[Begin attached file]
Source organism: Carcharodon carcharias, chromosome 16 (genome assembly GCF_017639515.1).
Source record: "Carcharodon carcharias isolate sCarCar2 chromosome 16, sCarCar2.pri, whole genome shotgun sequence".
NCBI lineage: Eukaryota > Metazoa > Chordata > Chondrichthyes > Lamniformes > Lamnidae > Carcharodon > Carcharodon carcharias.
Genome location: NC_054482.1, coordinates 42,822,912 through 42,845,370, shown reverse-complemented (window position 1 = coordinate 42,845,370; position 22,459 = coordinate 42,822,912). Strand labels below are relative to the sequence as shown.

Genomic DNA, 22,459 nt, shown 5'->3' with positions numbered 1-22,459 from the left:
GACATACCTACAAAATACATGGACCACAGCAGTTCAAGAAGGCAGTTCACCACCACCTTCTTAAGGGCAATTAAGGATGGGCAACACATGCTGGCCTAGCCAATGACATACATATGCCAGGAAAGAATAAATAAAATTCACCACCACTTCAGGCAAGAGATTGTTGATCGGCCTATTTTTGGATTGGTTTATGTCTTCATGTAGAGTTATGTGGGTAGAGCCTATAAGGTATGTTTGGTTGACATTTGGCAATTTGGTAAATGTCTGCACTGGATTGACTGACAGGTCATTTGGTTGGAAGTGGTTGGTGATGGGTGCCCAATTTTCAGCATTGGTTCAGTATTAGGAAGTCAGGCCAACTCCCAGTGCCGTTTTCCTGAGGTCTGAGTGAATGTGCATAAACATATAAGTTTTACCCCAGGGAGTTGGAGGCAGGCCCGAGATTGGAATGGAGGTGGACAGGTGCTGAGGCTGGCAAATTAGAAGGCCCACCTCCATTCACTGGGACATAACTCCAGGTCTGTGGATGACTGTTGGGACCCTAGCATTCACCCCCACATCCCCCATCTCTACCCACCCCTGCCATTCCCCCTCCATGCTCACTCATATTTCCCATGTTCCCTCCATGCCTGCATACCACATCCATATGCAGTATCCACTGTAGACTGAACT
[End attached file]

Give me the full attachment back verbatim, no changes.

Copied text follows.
Source organism: Carcharodon carcharias, chromosome 16 (genome assembly GCF_017639515.1).
Source record: "Carcharodon carcharias isolate sCarCar2 chromosome 16, sCarCar2.pri, whole genome shotgun sequence".
NCBI lineage: Eukaryota > Metazoa > Chordata > Chondrichthyes > Lamniformes > Lamnidae > Carcharodon > Carcharodon carcharias.
Genome location: NC_054482.1, coordinates 42,822,912 through 42,845,370, shown reverse-complemented (window position 1 = coordinate 42,845,370; position 22,459 = coordinate 42,822,912). Strand labels below are relative to the sequence as shown.

Genomic DNA, 22,459 nt, shown 5'->3' with positions numbered 1-22,459 from the left:
GACATACCTACAAAATACATGGACCACAGCAGTTCAAGAAGGCAGTTCACCACCACCTTCTTAAGGGCAATTAAGGATGGGCAACACATGCTGGCCTAGCCAATGACATACATATGCCAGGAAAGAATAAATAAAATTCACCACCACTTCAGGCAAGAGATTGTTGATCGGCCTATTTTTGGATTGGTTTATGTCTTCATGTAGAGTTATGTGGGTAGAGCCTATAAGGTATGTTTGGTTGACATTTGGCAATTTGGTAAATGTCTGCACTGGATTGACTGACAGGTCATTTGGTTGGAAGTGGTTGGTGATGGGTGCCCAATTTTCAGCATTGGTTCAGTATTAGGAAGTCAGGCCAACTCCCAGTGCCGTTTTCCTGAGGTCTGAGTGAATGTGCATAAACATATAAGTTTTACCCCAGGGAGTTGGAGGCAGGCCCGAGATTGGAATGGAGGTGGACAGGTGCTGAGGCTGGCAAATTAGAAGGCCCACCTCCATTCACTGGGACATAACTCCAGGTCTGTGGATGACTGTTGGGACCCTAGCATTCACCCCCACATCCCCCATCTCTACCCACCCCTGCCATTCCCCCTCCATGCTCACTCATATTTCCCATGTTCCCTCCATGCCTGCATACCACATCCATATGCAGTATCCACTGTAGACTGAACT